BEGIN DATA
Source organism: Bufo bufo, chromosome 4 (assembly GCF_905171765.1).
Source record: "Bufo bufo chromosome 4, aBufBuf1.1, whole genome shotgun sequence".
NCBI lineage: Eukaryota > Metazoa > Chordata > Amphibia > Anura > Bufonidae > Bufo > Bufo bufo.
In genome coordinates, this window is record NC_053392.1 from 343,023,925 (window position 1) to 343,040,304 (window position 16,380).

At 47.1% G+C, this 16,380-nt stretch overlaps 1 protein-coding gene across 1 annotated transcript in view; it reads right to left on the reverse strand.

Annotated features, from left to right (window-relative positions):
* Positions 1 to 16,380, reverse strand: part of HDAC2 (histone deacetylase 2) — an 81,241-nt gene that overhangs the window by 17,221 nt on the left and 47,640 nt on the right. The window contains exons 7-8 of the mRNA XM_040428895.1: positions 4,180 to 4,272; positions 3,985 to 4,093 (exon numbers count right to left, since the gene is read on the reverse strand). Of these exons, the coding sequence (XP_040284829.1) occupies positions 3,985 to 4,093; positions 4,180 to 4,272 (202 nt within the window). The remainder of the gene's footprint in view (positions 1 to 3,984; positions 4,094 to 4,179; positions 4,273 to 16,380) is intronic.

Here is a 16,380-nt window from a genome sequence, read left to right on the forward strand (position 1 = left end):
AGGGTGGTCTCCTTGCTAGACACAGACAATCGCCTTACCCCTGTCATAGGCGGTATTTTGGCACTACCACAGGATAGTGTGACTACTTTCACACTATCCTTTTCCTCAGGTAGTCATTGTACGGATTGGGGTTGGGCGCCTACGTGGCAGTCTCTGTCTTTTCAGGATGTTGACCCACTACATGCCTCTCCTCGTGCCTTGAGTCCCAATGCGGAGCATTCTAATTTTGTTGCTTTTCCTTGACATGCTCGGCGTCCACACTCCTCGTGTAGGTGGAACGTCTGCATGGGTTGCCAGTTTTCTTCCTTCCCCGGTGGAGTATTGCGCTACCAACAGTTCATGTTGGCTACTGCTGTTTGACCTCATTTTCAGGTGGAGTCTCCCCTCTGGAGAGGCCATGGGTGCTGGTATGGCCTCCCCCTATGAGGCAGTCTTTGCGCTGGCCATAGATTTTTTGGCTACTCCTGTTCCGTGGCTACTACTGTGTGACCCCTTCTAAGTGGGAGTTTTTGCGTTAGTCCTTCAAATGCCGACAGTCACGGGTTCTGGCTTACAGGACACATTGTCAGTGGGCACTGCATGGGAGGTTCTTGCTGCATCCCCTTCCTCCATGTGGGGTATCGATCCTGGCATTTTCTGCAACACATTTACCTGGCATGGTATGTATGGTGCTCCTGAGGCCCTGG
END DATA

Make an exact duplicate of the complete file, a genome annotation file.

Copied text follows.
Source organism: Bufo bufo, chromosome 4 (assembly GCF_905171765.1).
Source record: "Bufo bufo chromosome 4, aBufBuf1.1, whole genome shotgun sequence".
NCBI lineage: Eukaryota > Metazoa > Chordata > Amphibia > Anura > Bufonidae > Bufo > Bufo bufo.
In genome coordinates, this window is record NC_053392.1 from 343,023,925 (window position 1) to 343,040,304 (window position 16,380).

At 47.1% G+C, this 16,380-nt stretch overlaps 1 protein-coding gene across 1 annotated transcript in view; it reads right to left on the reverse strand.

Annotated features, from left to right (window-relative positions):
* Positions 1 to 16,380, reverse strand: part of HDAC2 (histone deacetylase 2) — an 81,241-nt gene that overhangs the window by 17,221 nt on the left and 47,640 nt on the right. The window contains exons 7-8 of the mRNA XM_040428895.1: positions 4,180 to 4,272; positions 3,985 to 4,093 (exon numbers count right to left, since the gene is read on the reverse strand). Of these exons, the coding sequence (XP_040284829.1) occupies positions 3,985 to 4,093; positions 4,180 to 4,272 (202 nt within the window). The remainder of the gene's footprint in view (positions 1 to 3,984; positions 4,094 to 4,179; positions 4,273 to 16,380) is intronic.

Here is a 16,380-nt window from a genome sequence, read left to right on the forward strand (position 1 = left end):
AGGGTGGTCTCCTTGCTAGACACAGACAATCGCCTTACCCCTGTCATAGGCGGTATTTTGGCACTACCACAGGATAGTGTGACTACTTTCACACTATCCTTTTCCTCAGGTAGTCATTGTACGGATTGGGGTTGGGCGCCTACGTGGCAGTCTCTGTCTTTTCAGGATGTTGACCCACTACATGCCTCTCCTCGTGCCTTGAGTCCCAATGCGGAGCATTCTAATTTTGTTGCTTTTCCTTGACATGCTCGGCGTCCACACTCCTCGTGTAGGTGGAACGTCTGCATGGGTTGCCAGTTTTCTTCCTTCCCCGGTGGAGTATTGCGCTACCAACAGTTCATGTTGGCTACTGCTGTTTGACCTCATTTTCAGGTGGAGTCTCCCCTCTGGAGAGGCCATGGGTGCTGGTATGGCCTCCCCCTATGAGGCAGTCTTTGCGCTGGCCATAGATTTTTTGGCTACTCCTGTTCCGTGGCTACTACTGTGTGACCCCTTCTAAGTGGGAGTTTTTGCGTTAGTCCTTCAAATGCCGACAGTCACGGGTTCTGGCTTACAGGACACATTGTCAGTGGGCACTGCATGGGAGGTTCTTGCTGCATCCCCTTCCTCCATGTGGGGTATCGATCCTGGCATTTTCTGCAACACATTTACCTGGCATGGTATGTATGGTGCTCCTGAGGCCCTGG